February 2, 2022

All about having a classic car painted

If you’re thinking about having a classic car painted, you probably have some questions. You may worry that repairing a classic car will devalue it or that it won’t last very long. We’re here to help you understand why you might want to respray a classic car and how to get the very best shop for the job in this 7-minute read.

1. Why would you respray a classic car?

There are many reasons to respray a classic car. If it’s old, it’s likely the paint is damaged in some way - either from the sun, scuffs, collisions or rust. If you’re very lucky and there’s no damage to the original paint, you may just not like the colour and want to change it to something more suited to your tastes. Lastly, you may have bought the car already repainted and the colour they chose wasn’t available on the original. And so you’re looking to restore it to its original glory and paint it in a factory colour. Once you’ve started thinking about respraying a classic car, you’re probably worrying if repainting a classic car will devalue it.

2. Does repainting a classic car devalue it?

Not usually. If the car is in good condition otherwise, repainting it with a factory colour can increase the value. According to Badell’s Collision, “Having your car repainted is an investment in many ways. Not only will you treat yourself to a vehicle with a like-new finish, [but you will also] add to its residual or resale value. By investing in repainting, you can get a higher trade-in value for an older vehicle. You can also raise your asking price when selling a used car directly to a buyer. But, for cars more than 10 years old, you should consider if the improved trade-in value will outweigh the price of repainting the car. A functional older vehicle can be transformed with a coat of fresh paint. Just make sure that it will be a valuable investment. If the car isn’t in good condition otherwise, repainting it may turn out to be more expensive than the car is worth on resale.” It might be worth getting a valuation on a before and after - just to be sure you’re making a worthwhile investment.

3. Common types of resprays:

The common types of resprays are bare metal resprays, full resprays, partial resprays and the repair and refinishing of panels. We’ll go over each in more detail:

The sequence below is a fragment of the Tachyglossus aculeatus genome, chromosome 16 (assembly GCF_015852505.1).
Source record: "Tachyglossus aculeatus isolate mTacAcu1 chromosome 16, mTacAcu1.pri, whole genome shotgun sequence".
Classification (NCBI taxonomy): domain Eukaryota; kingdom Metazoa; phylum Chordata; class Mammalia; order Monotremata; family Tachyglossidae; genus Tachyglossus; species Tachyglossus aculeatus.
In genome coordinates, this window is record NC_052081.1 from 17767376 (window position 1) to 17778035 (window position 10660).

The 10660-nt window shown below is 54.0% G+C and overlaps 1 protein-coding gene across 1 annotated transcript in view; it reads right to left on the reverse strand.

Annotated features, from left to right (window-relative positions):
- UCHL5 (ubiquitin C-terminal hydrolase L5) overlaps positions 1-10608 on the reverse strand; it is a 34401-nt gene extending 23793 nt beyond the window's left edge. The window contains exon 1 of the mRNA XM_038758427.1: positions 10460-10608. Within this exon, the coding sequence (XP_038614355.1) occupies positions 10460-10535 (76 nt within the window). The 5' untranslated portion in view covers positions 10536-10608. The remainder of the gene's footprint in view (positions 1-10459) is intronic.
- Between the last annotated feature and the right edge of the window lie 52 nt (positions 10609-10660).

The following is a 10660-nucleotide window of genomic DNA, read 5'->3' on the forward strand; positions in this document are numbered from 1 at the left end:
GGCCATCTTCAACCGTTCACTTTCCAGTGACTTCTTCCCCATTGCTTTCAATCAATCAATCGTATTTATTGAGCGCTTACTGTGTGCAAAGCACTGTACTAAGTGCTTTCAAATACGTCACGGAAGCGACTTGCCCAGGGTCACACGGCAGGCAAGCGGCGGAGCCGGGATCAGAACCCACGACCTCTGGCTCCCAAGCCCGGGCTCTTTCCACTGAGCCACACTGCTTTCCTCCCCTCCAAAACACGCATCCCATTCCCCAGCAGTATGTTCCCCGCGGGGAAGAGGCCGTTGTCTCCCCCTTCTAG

• Bare metal resprays

With a bare metal respray, the car is stripped (often inside too) and any damaged metal is repaired. Then it is painted and everything is put back together. The bare metal respray is the most comprehensive, accounts for the metal’s condition and ensures a consistent finish.

  • Full resprays

On a full respray, the existing paint is simply flattened out and any imperfections are repaired before the whole car is repainted. With a full respray, you get a consistent finish, but you won’t be able to check the condition of the metal across the whole body and make repairs to it; like with a bare metal spray.

  • Partial resprays

A partial respray is where the car is prepped for paint only on a part of the car. The paint is flattened, imperfections are repaired and then just that section is painted. This may be if you want the car two-tone or with details. With a partial respray, you’re not checking the metal’s condition and you may find inconsistencies with the painted and original car sections.

  • The repair and refinishing of panels

Like partial resprays, the repair and refinishing of panels only repaints a small area. This may require bare metal or simply flattening the existing paint. The panel may be removed or painted in situ with the rest of the car taped up. As with partial respray, some inconsistency between the painted colour and the original car may show. Body shops may attempt to blend the painted panel with the surrounding car paint to minimise any colour differences.

4. Average cost of a classic car respray

The average cost of a classic car respray starts at £5k upwards. The cost is based on the process used and how long it takes to complete the respray. Your shop should give you an estimate before commencing work. Be sure to ask what guarantees they have in place and how long the paint job is expected to last for the service that you chose.

5. How to choose a good respray shop

Choose a good respray shop first based on their knowledge of the different processes and materials that can be used to repaint your classic car. Look at their reviews and ask if they have any examples of repaint jobs they have done on other classic cars. Always get a quote from a few respray shops and don’t just go with the cheapest. Choose the shop with the best pedigree for your classic car.

6. How long will a respray last?

The time a respray will last depends on your budget and the painting methods used. The lowest duration paint job lasts 3 years and the longest a paint job will last is 25 years. Remember, there is no make or model specific knowledge that is useful here. It’s what process you choose, the shop’s knowledge of how to treat the metal, what paints and primers they use and how they finish it that determines how long your respray will last.

Hopefully, this guide all about having a classic car painted will help you decide if a respray is right for your classic car. From the cost to the impact on its value, there is a lot to consider. If you want to have a chat about your classic car and repainting goals, reach out to our helpful team here. We’ll run you through the options and give you an idea about the cost and time involved with your classic car repainting job. And if you’d like to browse our portfolio of completed work first, you can view that here.

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